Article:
Myxomatosis in rabbits
Esther van Praag, Ph.D.
MediRabbit.com is funded solely by the generosity of donors.
Every donation, no matter what the size, is appreciated and will aid in the continuing research of medical care and health of rabbits.
Warning: this file contains pictures that may be distressing to some persons
Sanarelli first recognized the myxomatosis disease in 1896, in Uruguay, where it causes sporadic lethal infections in the American cottontail species (Sylvilagus sp.). The virus has spread over the entire American continent, and has become endemic in some regions (Chili, in O. cuniculi; Western USA, in Sylvilagus bachmani).
It was soon discovered that the European rabbit, (Oryctolagus cuniculi) was very sensitive to this virus, causing severe skin abscesses, infections, and ultimately death. In the 1950se, the myxomatosis virus was introduced and spread among wild rabbits in Australia, in order to reduce its population. This operation decimated almost all the wild rabbit population, except a few individuals that seemed resistant to this virus. The surviving rabbits started to reproduce offspring and colonized the country anew. In Europe, the virus spread rapidly and has now become endemic in some regions, which are populated by the European rabbit.
The lagomorph’s groups largely affected by the myxoma virus are the European rabbit (Oryctolagus cuniculi), the European hare (Lepus europaeus), the Brush cottontail (S. bachmani) and the eastern cottontail (S. floridanus).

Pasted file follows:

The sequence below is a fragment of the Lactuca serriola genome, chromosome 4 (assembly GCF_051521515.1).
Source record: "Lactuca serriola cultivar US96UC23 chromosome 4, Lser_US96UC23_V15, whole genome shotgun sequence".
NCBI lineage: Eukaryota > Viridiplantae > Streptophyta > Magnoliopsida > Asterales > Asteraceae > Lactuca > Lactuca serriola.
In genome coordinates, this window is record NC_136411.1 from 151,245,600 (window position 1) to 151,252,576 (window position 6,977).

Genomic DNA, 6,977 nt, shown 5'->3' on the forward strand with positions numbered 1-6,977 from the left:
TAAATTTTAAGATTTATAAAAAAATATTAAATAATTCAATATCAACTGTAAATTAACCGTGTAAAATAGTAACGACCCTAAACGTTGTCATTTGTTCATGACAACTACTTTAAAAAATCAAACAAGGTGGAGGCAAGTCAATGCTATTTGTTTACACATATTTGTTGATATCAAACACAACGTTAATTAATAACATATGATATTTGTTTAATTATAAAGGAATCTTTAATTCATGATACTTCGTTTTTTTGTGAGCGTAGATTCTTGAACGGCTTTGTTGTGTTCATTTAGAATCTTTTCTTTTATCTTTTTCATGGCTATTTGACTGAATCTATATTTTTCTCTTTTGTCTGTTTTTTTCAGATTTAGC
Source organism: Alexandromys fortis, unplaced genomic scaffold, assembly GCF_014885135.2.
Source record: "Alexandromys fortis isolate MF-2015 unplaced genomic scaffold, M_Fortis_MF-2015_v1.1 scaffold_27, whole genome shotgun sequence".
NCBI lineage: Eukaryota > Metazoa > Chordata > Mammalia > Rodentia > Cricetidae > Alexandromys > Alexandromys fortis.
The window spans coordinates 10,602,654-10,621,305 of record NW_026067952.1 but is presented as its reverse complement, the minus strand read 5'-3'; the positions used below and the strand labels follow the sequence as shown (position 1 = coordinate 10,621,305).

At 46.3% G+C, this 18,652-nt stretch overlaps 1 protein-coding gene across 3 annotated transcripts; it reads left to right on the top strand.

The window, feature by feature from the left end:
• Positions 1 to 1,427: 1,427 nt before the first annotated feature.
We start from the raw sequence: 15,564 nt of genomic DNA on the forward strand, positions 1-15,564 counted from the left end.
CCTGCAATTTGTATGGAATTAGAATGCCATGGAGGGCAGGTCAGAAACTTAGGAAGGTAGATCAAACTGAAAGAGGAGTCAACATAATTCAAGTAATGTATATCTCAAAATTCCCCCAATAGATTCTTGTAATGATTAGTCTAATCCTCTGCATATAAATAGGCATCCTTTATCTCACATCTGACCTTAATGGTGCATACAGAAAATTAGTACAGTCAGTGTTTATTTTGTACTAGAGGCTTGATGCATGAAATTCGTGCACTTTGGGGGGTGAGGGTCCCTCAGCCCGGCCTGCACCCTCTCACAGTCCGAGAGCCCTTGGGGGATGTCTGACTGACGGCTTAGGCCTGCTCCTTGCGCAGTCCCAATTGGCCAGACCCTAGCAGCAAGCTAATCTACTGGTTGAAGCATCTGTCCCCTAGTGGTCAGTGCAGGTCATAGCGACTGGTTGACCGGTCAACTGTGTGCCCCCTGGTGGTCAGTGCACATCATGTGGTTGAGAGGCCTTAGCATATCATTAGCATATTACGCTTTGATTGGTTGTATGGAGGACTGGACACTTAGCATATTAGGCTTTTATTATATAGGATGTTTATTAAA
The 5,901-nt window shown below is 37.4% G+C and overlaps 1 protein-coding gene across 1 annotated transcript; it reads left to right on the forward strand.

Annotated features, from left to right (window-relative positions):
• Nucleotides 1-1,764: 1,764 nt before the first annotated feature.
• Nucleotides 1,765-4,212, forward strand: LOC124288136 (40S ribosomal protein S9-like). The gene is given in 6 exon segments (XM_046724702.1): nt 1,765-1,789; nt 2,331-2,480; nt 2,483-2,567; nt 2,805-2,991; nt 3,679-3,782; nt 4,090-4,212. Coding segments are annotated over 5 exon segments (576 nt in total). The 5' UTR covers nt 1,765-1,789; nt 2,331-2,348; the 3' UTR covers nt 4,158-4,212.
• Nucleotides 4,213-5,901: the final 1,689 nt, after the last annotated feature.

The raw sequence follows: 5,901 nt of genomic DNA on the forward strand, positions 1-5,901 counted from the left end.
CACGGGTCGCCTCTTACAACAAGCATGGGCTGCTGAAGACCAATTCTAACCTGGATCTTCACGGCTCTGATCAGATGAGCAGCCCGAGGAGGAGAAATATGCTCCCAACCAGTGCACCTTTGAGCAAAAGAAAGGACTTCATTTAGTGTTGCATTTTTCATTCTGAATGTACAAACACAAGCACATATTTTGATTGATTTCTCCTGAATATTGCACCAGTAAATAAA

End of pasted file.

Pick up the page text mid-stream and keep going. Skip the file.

Myxomatosis is caused by a virus belonging to the family of the Poxviridae, and is a type species of the genus Leporipoxvirus. The later comprises close related viruses that affect he American cottontail rabbit (Sylvilagus sp.) and the “hare fibroma virus”, among others. All these viruses lead to the development of tumors of the skin connective tissues (fibroma). Various strains exist. Some are very virulent (e.g. Standard laboratory, Lausanne, California), others manifest their presence chronically. Genetic studies show a relationship between the myxoma and the Shope fibroma virus
Blood sucking insects (fleas, mosquitoes, lice and mite) are efficient mechanical vectors of this disease. It was observed that the virus is present in the mouth’s parts of the rabbit flea Spilopsyllus cuniculi, where it can survive over 100 days, independently of the environmental conditions. It is furthermore speculated that the disease may spread from one rabbit to another during skin and fur contact.
The development of myxomatosis follows the typical pattern of a poxvirus infection. Once inoculated in the skin, the virus starts to reproduce in the skin and local lymph nodes. The virus is then spread through the body. The viruses are then spread throughout the body (viremia) and into the skin.
The first evident signs of the disease appear 3 days after the infection: swelling (edema) of the eyelids, followed by the lips, genital organs and purulent conjunctivitis. At later stages of the disease, the rabbit becomes blind. The disease is usually fatal between day 8 to 15 after the infection with the virus.
In the chronic form of the disease, the most prominent signs are the formation of skin tumors, called myxoma, on the ears, nose and limbs. These tumors will resorb by themselves after some time.